Photo: Royce Jackson Wagner


There is an exciting polarity to Dustin Swinney's music that is both decadent and minimal. He is a talented singer and you can hear the focus and sincerity in his voice. I look forward to seeing what's next for him. Be sure to check out his Soundcloud page (http://soundcloud.com/swinneyswinney) and watch out for upcoming events. Thank you for the conversation Dustin!


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To get things started could you tell us where you are from and what drew you to creating music?

I was born in Muscle Shoals, Alabama and I was raised in a small town an hour outside of Nashville, Tennessee called Waverly. My Dad was a tour manager and studio assistant in the late 70’s/early 80’s in Muscle Shoals, Alabama and he was obsessed with music. I can’t remember a time growing up where music wasn’t being played or listened to. I was certainly a weird attention starved little kid and singing was a way to get adults to notice me; once I realized that there was no turning back.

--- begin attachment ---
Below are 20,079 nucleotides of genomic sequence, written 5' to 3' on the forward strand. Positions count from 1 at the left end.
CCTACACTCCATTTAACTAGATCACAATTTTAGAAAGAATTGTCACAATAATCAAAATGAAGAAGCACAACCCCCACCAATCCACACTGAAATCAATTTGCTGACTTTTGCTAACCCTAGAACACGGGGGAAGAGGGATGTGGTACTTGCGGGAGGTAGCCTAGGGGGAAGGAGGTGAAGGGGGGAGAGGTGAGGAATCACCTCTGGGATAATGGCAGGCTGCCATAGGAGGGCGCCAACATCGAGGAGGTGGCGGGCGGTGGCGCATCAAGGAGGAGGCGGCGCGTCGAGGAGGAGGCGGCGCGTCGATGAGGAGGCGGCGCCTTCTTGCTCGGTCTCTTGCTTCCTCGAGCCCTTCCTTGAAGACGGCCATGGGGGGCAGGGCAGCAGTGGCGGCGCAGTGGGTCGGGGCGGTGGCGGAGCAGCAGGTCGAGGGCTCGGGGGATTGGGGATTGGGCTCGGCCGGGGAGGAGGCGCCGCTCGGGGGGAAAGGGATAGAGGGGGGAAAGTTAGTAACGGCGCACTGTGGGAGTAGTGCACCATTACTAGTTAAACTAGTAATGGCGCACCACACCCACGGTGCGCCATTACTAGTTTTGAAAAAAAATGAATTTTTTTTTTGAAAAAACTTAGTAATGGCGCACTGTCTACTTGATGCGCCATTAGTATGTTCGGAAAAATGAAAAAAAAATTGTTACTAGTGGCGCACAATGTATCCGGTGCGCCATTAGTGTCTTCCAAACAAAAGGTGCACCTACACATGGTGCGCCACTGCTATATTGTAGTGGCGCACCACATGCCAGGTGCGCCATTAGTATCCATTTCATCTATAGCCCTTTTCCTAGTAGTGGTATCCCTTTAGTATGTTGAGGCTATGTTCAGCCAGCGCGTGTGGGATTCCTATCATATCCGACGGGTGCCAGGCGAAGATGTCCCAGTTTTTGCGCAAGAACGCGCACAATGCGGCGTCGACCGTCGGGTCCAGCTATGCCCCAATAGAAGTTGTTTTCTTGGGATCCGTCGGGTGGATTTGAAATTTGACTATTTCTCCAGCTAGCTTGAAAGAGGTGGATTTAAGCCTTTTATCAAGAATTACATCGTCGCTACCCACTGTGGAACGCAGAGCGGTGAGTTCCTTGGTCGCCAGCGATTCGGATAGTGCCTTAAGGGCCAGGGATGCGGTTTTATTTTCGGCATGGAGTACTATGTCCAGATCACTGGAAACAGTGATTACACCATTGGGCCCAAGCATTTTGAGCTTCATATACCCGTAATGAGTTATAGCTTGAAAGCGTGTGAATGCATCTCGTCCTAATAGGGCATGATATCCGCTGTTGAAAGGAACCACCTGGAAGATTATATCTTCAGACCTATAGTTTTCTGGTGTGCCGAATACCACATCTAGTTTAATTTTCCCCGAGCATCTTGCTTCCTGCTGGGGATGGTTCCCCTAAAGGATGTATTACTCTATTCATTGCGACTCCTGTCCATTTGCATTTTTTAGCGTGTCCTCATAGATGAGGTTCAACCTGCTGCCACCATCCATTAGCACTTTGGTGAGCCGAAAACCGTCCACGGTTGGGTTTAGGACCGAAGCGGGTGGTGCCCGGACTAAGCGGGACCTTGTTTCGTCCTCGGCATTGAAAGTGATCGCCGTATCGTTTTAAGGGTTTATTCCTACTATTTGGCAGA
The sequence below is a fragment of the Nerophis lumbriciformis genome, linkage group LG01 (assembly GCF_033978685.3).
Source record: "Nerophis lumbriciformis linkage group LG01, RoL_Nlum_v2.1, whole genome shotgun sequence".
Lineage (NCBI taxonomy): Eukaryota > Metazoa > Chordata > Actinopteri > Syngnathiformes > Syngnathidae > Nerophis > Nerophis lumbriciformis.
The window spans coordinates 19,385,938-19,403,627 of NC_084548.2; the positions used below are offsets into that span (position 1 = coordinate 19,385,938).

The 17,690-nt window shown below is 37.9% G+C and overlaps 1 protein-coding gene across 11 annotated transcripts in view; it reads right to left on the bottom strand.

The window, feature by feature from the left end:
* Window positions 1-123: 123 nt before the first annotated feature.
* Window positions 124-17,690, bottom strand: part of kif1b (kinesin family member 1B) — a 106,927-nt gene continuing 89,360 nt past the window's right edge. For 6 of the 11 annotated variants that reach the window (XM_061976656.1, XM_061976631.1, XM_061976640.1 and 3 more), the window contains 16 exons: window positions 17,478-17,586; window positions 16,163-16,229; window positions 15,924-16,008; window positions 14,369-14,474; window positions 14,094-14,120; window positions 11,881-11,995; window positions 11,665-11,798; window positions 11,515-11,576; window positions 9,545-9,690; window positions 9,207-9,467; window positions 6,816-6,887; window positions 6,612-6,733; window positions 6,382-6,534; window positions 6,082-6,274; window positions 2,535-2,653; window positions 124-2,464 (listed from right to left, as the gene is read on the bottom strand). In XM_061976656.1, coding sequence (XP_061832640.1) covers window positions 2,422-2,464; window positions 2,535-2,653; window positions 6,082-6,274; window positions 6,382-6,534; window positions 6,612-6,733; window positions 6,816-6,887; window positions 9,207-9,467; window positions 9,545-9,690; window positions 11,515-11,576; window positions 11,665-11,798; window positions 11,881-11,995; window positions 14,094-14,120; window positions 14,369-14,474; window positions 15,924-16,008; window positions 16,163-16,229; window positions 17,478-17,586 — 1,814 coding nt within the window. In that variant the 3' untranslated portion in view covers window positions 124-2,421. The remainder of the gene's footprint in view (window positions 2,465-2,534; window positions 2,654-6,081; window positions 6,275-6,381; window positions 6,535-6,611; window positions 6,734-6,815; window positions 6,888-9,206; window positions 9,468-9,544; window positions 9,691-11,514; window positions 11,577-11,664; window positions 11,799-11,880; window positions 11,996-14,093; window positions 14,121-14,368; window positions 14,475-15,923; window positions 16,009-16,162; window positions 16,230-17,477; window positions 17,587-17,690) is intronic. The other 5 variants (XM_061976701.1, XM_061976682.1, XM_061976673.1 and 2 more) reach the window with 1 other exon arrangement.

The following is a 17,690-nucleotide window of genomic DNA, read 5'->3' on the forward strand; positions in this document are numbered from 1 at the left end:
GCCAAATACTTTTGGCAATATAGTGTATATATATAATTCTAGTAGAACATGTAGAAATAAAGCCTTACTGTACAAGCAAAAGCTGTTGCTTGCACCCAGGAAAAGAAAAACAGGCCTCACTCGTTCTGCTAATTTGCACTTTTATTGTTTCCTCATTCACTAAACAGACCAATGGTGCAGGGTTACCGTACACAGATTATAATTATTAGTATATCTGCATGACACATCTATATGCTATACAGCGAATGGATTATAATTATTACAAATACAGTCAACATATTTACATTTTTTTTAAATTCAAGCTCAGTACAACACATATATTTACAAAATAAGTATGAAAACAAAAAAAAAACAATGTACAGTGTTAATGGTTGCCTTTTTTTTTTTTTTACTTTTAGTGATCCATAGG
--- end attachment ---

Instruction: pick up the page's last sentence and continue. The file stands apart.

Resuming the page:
How do you go about writing a song? Do you write the lyrics first or does that come later?

I am always writing in my journal and sometimes I will pull lyrics from there. Other times I will record a melody on my phone and match lyrics to the melody at a later date. If I’m working with producers I am often sent a full/fleshed out track and the melody will be inspired by their music. When I’m producing I will come up with a simple beat, or synth line, and free style over it; fleshing out the details as I go along. I’ve learned there isn’t a method to my madness and I try to let songs form as naturally as possible.


Do you go through a period of frustration with each project or does it unfold pretty naturally?